Five graphs you’ll need to understand Election ’17

What to expect from an unexpected election


Theresa May has called a general election, after months denying that she had any such intention.

While election campaigns are unpredictable by nature, May’s decision suggests she is highly confident of expanding the Tory majority and — as she will present it — winning a mandate for hard Brexit.

Here are five graphs showing what we can expect from 8 June.

1. Voting Intention

All available polling suggests that the Conservatives are headed for a dramatically increased majority. According to a YouGov poll conducted last week, they currently enjoy a massive 21 point lead over Labour. The Lib Dems will be hoping to increase their voteshare and the Greens will be launching a massive effort to take a second seat in Bristol West.

2. How big a majority?

Based on the most recent YouGov poll, the Electoral Calculus forecast is for a Conservative majority of 150, with Labour reduced to just 159 seats. Here’s what that would look like on the map:

3. May for PM

While some of May’s colleagues in vulnerable seats will be unhappy with her decision to call a snap election, the prime minister is feeling supremely confident of her own prospects. According to the weekend’s polling, 50 per cent of people believe she would make a better prime minister than Jeremy Corbyn. Just 14 per cent expressed support for the Labour leader.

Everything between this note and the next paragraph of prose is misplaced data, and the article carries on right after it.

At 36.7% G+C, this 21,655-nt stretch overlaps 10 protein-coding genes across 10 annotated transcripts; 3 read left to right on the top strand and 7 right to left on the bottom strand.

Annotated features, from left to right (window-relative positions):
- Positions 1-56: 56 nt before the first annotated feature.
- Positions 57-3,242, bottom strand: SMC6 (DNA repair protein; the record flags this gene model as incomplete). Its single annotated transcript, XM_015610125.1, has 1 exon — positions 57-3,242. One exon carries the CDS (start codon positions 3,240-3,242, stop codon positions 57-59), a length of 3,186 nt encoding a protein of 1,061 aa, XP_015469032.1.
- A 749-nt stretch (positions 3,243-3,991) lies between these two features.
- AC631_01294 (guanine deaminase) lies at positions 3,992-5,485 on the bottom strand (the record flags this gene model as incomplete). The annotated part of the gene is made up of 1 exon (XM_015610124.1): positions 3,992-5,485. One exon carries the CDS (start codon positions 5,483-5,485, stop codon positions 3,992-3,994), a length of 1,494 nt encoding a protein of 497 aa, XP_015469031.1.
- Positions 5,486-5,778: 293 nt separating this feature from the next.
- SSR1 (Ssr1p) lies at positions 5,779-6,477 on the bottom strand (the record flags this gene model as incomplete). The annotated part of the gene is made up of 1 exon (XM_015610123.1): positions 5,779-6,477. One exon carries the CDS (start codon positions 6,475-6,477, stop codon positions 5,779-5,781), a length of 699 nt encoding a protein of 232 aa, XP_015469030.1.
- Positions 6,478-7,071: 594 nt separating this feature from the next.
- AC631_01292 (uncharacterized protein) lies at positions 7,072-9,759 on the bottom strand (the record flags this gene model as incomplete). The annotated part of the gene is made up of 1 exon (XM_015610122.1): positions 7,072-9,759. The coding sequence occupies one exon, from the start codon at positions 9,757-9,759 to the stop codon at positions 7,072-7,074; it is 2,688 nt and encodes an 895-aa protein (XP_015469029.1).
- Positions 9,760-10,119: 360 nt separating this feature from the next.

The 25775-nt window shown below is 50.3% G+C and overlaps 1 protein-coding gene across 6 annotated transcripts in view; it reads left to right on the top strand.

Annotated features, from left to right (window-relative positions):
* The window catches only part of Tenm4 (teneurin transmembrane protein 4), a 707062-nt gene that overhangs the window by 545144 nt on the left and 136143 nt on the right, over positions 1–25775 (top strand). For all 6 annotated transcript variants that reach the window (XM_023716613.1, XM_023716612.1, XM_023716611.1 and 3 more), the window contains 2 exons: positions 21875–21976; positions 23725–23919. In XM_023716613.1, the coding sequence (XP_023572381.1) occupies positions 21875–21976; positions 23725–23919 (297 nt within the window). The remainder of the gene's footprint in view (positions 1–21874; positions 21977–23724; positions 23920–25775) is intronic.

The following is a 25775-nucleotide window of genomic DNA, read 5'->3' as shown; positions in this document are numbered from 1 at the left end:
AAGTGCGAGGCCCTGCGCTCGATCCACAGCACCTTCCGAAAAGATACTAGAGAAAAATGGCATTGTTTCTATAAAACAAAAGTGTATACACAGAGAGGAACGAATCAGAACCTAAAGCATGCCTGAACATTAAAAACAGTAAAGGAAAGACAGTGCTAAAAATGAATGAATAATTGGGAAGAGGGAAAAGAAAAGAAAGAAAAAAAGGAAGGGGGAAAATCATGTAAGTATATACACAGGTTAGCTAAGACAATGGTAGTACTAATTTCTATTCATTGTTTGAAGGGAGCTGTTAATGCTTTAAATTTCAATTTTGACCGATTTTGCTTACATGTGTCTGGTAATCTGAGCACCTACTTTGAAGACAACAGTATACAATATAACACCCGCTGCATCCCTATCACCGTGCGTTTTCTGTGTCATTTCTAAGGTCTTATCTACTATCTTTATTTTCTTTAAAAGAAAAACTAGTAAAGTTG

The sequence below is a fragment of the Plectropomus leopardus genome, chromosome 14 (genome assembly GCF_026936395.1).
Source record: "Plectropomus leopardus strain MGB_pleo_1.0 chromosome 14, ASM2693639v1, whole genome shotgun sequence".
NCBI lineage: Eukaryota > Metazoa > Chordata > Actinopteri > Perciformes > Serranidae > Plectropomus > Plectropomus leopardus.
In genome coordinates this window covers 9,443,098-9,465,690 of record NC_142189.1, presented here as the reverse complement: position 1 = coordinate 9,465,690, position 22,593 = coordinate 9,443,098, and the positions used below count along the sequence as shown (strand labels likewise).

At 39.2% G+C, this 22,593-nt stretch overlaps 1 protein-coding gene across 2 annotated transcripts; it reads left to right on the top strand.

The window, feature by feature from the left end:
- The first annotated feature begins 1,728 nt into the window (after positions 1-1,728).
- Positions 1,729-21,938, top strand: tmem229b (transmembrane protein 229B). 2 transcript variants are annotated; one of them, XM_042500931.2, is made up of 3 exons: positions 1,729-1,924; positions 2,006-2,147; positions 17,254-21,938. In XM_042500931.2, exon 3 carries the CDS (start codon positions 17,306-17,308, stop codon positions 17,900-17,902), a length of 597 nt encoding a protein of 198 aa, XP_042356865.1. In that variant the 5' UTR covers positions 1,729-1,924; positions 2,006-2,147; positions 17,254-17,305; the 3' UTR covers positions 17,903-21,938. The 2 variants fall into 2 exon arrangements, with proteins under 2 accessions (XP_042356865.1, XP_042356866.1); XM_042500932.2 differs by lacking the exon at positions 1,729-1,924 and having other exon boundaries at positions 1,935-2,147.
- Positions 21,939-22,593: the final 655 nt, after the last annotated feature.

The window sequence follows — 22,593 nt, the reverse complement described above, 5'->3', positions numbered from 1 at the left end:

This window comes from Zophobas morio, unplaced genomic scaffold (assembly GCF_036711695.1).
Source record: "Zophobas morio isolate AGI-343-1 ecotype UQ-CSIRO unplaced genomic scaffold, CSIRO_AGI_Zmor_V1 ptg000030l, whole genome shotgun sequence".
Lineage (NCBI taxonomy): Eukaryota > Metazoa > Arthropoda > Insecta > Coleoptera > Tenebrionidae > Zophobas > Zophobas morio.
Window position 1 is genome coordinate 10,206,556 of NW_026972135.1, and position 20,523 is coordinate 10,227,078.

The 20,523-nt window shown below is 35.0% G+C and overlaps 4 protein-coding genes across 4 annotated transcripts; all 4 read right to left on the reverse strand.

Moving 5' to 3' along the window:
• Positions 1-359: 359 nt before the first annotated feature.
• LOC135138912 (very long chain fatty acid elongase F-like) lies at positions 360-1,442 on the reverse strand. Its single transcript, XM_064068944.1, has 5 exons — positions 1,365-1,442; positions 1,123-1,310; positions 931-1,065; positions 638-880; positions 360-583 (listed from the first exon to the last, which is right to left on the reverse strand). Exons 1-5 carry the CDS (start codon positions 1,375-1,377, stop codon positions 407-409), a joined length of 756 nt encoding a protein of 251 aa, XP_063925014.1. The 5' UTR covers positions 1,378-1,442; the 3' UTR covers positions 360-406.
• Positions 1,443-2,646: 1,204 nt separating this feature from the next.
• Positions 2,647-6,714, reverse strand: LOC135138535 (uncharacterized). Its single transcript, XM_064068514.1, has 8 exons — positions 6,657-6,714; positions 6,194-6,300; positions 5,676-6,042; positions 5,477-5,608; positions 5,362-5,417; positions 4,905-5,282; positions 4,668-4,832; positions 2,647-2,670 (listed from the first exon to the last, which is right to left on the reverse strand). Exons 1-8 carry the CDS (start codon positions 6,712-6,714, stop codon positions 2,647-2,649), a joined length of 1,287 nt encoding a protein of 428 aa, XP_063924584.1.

4. Curtains for Corbyn?

The strange thing about May’s approval ratings is that many of those who back her as PM don’t actually like her very much. Last week, YouGov found that of those who said May would make the best PM, 47 per cent said it was because of her strengths, but 46 per cent out it down to Corbyn’s weaknesses.

5. Happy markets

The pound rebounded strongly as the PM announced her election plans, breaking its 200-day average for the first time since 24 June. According to the FT, ‘dealers reckon that the ruling Conservative government is likely to increase its parliamentary majority’, which could ‘strengthen Mrs May’s hand to deliver a softer Brexit.’

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